Aniceta Kiriga

Founder of the Tharaka Women's Welfare Program (TWWP) and the Alternative Rite of Passage (ARP)

Formulated in 1996, the Tharaka Women's Welfare Project (TWWP) in Gatunga, Kenya was designed to educate girls on the health risks of female genital mutilation (FGM) through monthly meetings and an annual Alternative Rite of Passage (ARP). 


Founder, Aniceta Kiriga is providing amazing opportunities to girls from all over Meru County.  She reaches over 200 girls each year, educating them on the risks of FGM. The program reaches out to girls between the ages of 10 – 16, educating them on women’s health and sex education. As an incentive for the girls and their families, the TWWP offers education scholarships along with supplies for feminine hygiene. 


Our role is to support these efforts through the design of the campus and the management of its’ construction.  

Lesley Sager

Founder of Merry-Go-Strong(MGS)

MGS was founded on the premise that good design has the power to change people’s lives.  We believe that design happens everywhere and that the focus is always on the people we are designing for and with. 


While the mission of MGS is to nurture sustainable grassroots development, its core goals are to help impoverished women and girls gain confidence, make connections, and celebrate their abilities to be makers and artisans. And as a result, help women to become self-sufficient and girls to become educated.



The Tharaka Women’s Welfare Program is established and 29 girls attend the first Alternative Rite of Passage (ARP).









Lesley Sager along with seven students travel back to 
Gatunga to test out some ideas for the maker space.  Ideas ranged from product development, bee keeping, and bio-mass briquettes.  Through additional empathy research is became clear that a campus for the ARP girls and their families was not only needed, but there was land available. 

MGS becomes a UW Madison student organization partnered with the Tharaka Women’s Welfare Program to continously work with the people of Tharaka Nithi County.

UW Madison offers a winter 3-week, 3 –credit program traveling from Nairobi to the Village of Gatunga. Students work closely with the women from the village while using their Design Thinking potential to find new ways for women empowerment, community building and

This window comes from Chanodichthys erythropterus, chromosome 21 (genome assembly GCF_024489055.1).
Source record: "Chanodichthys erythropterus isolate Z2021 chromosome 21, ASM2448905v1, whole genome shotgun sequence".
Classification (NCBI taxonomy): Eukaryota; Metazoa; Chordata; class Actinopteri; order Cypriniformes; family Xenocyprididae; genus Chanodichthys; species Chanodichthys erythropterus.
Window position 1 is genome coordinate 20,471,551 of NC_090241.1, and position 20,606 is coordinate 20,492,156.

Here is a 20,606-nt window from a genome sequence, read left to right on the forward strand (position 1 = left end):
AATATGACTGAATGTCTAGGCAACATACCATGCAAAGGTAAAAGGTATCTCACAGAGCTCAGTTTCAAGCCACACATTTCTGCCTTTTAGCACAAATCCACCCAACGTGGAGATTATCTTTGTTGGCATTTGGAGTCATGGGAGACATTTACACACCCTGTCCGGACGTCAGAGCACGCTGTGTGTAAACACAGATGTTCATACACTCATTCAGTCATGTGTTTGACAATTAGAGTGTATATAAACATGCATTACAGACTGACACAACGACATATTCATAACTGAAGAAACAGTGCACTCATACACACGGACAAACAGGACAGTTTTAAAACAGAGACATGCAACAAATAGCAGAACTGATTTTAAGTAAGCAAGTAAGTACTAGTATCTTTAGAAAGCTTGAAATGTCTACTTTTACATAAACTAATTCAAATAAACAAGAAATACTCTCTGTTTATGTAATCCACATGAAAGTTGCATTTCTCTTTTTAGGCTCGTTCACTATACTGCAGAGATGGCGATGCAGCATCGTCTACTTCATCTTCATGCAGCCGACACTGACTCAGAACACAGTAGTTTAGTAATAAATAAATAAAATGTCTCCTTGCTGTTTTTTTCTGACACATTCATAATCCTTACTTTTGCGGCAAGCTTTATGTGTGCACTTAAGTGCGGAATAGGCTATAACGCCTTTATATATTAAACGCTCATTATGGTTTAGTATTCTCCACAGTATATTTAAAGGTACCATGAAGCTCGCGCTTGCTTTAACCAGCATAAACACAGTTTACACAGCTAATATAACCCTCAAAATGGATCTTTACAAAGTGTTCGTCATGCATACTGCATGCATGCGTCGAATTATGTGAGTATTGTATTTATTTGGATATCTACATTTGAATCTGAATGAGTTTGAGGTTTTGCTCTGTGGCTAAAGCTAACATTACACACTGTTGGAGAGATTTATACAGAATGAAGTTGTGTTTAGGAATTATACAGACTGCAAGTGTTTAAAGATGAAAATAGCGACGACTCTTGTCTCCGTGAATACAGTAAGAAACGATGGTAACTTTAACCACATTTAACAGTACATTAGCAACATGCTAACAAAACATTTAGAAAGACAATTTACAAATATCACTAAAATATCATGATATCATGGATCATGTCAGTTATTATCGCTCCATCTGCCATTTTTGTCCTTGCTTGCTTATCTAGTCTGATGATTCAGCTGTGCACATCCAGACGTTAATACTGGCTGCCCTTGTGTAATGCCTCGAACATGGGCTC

sustainable practices.

The original office of the Tharaka Women’s Welfare Program and the Alternative Rite of Passage.

The ARP is going strong and reaches up to 250 girls each year. The weeklong event occurs in every year during the winter break in the school yard. Girls walk up to twelve hours to attend and sleep on mats in the classrooms while there.  It becomes clear that a permanent location is needed.

UW Faculty Associate, Lesley Sager visits the new location of the TWWP and the girls in Tharaka Nithi. It is evident that TWWP is doing an excellent job providing scholarships for the girls. But since many families live on about $25 a month, school fees are still difficult to manage and many girls have to drop out. It was also evident the many of the cottage crafts were not supported or passed on to the girls.

Lesley Sager along with graduate student Allison Sambo return to Gatunga to begin empathy research as a way to learn more about the girls and their families.  At this time the local chief offered the community center as a location for a maker space where the girls and families can learn new skills.


In October of 1995, Aniceta Kiriga had the courage to take a stand against Female Genital Mutilation after she was asked to provide a wheel barrel for a girl who had gone through FGM and was dying. At that time the incidence of girls undergoing FGM in Tharaka Nithi Kenya was at 99.5%. Through interviewing the girls, Aniceta learned what they liked about the FGM ritual. She suggested an ‘alternative ritual’, which avoided genital cutting but maintained the essential components of female circumcision, such as education for the girls on family life and women’s roles, exchange of gifts, celebration, and a public declaration for community recognition. 

The ARP gains momentum and the support of many of the men in the community. TWWP begins providing scholarship money for the most needy so that they can attend school.